The other day I added a comment on Facebook to something a friend had posted; I thought I was posting my comment on his Facebook thread; instead, my comment ended up on the site called The Remnant -- which purports to be Catholic.
The discussion was about Pope Francis; and, I'm very sorry to say, the Remnant appears to have no scruples when it comes to bashing the successor to Saint Peter.
Oh, you think I exaggerate?
Here are some comments:
> "...his tacit support of homosexuality..." -- "John Antesberger"
> "I'm just curious. Does anyone actually have any doubts that Francis in his heart, in his soul, and in his darkened mind, is a heretic?" -- "Thomas Fortino"
> "If Bergoglio is the answer, it must be a very stupid question." -- "Andrew Russo"
Meanwhile, this same publication featured an article recently that speculated that Pope Benedict only sort-of resigned; he's still partly pope, possessing the infallibility, but none of the other parts, leaving Pope Francis with all the other parts, but not the infallibility. Now, that would be merely idiotic and laughable; except that there are honest people who are susceptible that sort of thing. Then it becomes destructive of people's faith; and -- I don't say this lightly -- damnable. (Biretta-tip to Mark Shea, who published an item by Karl Keating that led me to this.)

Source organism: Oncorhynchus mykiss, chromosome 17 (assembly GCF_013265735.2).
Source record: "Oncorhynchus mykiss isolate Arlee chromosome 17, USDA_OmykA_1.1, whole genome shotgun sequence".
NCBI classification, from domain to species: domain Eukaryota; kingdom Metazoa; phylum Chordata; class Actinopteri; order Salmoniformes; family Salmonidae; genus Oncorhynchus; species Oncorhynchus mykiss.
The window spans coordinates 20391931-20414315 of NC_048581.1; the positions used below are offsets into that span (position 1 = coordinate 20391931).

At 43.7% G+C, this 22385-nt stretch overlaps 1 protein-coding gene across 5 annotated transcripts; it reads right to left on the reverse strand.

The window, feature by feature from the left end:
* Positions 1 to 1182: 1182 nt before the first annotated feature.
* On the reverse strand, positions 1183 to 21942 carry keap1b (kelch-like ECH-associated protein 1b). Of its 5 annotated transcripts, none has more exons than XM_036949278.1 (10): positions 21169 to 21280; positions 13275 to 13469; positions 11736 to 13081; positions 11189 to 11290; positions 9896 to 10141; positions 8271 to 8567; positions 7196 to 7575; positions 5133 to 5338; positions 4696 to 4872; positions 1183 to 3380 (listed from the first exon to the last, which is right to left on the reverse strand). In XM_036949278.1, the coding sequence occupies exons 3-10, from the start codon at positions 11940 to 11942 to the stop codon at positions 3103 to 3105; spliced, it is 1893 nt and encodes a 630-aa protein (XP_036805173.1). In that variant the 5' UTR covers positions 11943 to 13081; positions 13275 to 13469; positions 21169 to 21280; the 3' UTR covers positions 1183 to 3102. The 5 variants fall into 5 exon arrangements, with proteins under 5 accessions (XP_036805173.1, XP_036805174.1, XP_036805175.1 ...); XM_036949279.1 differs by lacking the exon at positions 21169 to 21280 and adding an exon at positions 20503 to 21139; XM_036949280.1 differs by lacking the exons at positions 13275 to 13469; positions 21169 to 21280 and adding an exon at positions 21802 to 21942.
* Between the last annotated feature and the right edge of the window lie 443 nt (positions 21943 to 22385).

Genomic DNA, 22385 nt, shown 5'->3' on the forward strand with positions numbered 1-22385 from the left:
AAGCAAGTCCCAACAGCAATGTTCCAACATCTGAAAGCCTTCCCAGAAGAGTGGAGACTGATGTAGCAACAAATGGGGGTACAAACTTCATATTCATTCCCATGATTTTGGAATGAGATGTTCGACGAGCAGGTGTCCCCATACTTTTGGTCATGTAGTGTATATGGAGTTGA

This is not the only place that traffics in this sort of thing, of course. Although not as extreme, the popular site Regina Coeli was so quick to denounce the Holy Father a heretic, it managed to do so with hours of his election.
Now, let's sort this out.
My premise here is not that Catholics can't disagree with the pope, or criticize him, or even think he is a bad fellow. History tells us that some popes were, indeed, bad fellows, and it's never been true that we were bidden to deny we see what we see.
But this is the Holy Father, the successor to Saint Peter. Oh, you don't believe that? Then you're either not Catholic, or you've lost your mind. Pope Francis was validly elected according to the laws of the Church; and before anyone trots out any mumbo-jumbo about Benedict, it's crystal clear that (a) he resigned; and (b) he thinks Francis is pope.
And if we're going to be ultra-traditional about this (not that I have any problem with tradition), how about folks go look up in the Catechism of Trent (edited by Saint Charles Borromeo and published by authority of Pope Saint Pius V) what it says about calumny and detraction, and about the dignity of the Supreme Pontiff. Run your acid words about Pope Francis through that sieve and let's see what remains, shall we?
When I read these things, I can't help thinking what my mother might have said or done, had I spoken about the pope in this way in her presence. I think she'd have slapped me. And she'd have been right. These folks, who post these things online, need to show them to their mothers, standing very close.